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Threat Hunter

When I first came to White Oak Security, I was presented with a unique opportunity to do some training for threat hunting assessments. Prior to that point, I had some background knowledge of threat hunting, but never any formal training. After taking some online courses (shout-out to Chris Sanders’ Threat Hunting course, it’s an excellent introduction to the topic), I was able to apprentice on some threat hunting assessments under a more experienced member of our team. 

I wanted to share some insights into the topic of threat hunting from a penetration testing point of view to help other pentesters understand what it is and how training in threat hunting can improve a pentester’s approach to their role.

What Is Threat Hunting?

I’ll give a brief description for those who aren’t familiar with the concept of threat hunting. Threat hunters examine logs and other artifacts in computer systems or network devices to try and identify malicious activity. Threat hunting is typically conducted using raw AV/EDR logs or record aggregating systems such as SIEM applications.

Threat hunting requires knowledge of how user or system actions are reflected in logs and other records, as well as what patterns of these records may indicate. For example, let’s say we’re looking at log records for web activity. If we notice a large number of records from a single system conducting POST requests to a login endpoint, it could be indicative of a brute-force attempt by a malicious actor to gain access to the system via password guessing or credential stuffing.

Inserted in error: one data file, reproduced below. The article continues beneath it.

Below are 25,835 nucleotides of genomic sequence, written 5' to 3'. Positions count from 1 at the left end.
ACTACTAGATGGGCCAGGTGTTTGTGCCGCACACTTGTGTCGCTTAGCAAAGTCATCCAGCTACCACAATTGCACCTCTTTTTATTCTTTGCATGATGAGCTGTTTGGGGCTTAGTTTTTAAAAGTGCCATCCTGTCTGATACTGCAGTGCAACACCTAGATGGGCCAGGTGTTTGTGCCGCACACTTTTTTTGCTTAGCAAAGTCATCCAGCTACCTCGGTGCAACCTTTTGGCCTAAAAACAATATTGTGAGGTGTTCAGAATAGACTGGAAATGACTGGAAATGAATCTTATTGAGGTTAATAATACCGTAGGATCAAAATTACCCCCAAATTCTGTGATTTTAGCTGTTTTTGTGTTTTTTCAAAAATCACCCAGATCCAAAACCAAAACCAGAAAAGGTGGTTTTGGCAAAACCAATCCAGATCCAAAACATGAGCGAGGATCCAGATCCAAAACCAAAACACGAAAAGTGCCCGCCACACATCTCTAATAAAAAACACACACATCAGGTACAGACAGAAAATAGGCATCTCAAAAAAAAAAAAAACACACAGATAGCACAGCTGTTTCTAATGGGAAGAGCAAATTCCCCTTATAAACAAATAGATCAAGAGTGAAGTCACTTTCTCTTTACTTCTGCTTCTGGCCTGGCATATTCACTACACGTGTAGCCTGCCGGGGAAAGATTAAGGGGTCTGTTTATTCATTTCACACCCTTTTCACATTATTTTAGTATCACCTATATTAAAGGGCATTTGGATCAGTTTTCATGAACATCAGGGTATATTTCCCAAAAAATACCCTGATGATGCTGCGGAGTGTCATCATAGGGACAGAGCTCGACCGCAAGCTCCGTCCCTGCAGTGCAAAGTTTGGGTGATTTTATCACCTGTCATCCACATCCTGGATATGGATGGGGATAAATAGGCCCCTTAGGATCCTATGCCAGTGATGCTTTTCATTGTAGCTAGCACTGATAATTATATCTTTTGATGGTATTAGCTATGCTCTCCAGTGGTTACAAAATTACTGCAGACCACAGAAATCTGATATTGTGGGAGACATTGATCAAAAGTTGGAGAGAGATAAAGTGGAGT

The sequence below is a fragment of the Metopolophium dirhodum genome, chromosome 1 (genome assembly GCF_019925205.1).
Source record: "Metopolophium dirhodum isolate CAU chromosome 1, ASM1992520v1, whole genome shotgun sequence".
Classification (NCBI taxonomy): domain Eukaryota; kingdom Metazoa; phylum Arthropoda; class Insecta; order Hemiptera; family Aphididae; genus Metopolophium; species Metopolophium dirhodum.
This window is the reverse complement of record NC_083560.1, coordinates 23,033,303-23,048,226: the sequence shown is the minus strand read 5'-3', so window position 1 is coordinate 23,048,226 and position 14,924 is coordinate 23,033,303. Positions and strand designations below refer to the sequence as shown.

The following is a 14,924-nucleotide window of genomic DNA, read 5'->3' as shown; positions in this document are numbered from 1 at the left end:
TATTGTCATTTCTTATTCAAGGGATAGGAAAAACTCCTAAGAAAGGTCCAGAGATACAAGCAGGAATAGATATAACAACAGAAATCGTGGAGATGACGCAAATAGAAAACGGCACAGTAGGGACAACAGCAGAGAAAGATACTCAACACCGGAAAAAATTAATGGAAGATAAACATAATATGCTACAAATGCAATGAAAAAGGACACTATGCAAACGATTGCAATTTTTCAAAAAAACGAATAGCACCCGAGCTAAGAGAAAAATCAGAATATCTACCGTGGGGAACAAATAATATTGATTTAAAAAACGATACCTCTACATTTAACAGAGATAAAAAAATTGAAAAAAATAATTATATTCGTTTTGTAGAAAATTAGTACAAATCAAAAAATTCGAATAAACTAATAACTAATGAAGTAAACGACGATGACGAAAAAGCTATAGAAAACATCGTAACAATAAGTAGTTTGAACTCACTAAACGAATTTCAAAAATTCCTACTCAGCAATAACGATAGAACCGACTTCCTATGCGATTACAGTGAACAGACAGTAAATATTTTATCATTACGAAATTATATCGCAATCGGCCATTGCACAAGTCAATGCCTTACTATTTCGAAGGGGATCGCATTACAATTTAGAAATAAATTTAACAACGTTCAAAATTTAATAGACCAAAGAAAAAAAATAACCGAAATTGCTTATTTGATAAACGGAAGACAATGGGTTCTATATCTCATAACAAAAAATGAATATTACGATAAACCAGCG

Threat hunting requires knowledge of these types of patterns, as well as the ability to determine or analyze unknown patterns discovered during the hunting process. To be a skilled Threat Hunter, one must understand what differentiates benign activity from malicious action.

Threat Hunting Tools

Typically, a threat hunter will need the following resources to conduct a successful hunt:

  • Event sources, log data, or event records of some type and access to aggregation systems
  • A host for developing tools or scripts that can access SIEM devices on the network
  • Information about the environment in which the hunt is being conducted, including systems and network structure
  • Internal team contacts, including incident response and product owners
  • A clearly defined plan including which activities to hunt for and what expected deliverables will be

Threat Hunting Process

A simplified explanation of a threat hunting process is as follows… Initially, we determine a particular and specific area of focus for the search. Some example topics might be:

  • Malicious authentication issues 
  • Bad actor persistence in a network 
  • Specific types of malware 
  • Unauthorized software used by employees which could pose a security threat
  • Generalized evidence of increased malicious activity which could indicate a trend

It’s often best to narrow down exactly the activity you want to look for, as it’s very easy to become sidetracked due to the nebulous nature of such data. 

We then want to answer these important questions: 

  • How would this activity be manifested? 
  • If you were performing these actions, what sorts of log records would be generated? 
  • What Windows Event codes would be logged? 
  • In which order would the actions be performed? 
  • What specific characteristics of the behavior would identify it in log records? 
  • Are there specific patterns that make it stand out from normal traffic?

It’s then essential to determine a baseline of behavior; i.e. determine what is normal for the environment. If you’re looking at HTTP network traffic, determine which behavior happens routinely and is identifiable as benign and expected. Identify which systems are the “big talkers” and which ones are rare to see. This will help better eliminate false positives from the search and make malicious behavior stand out.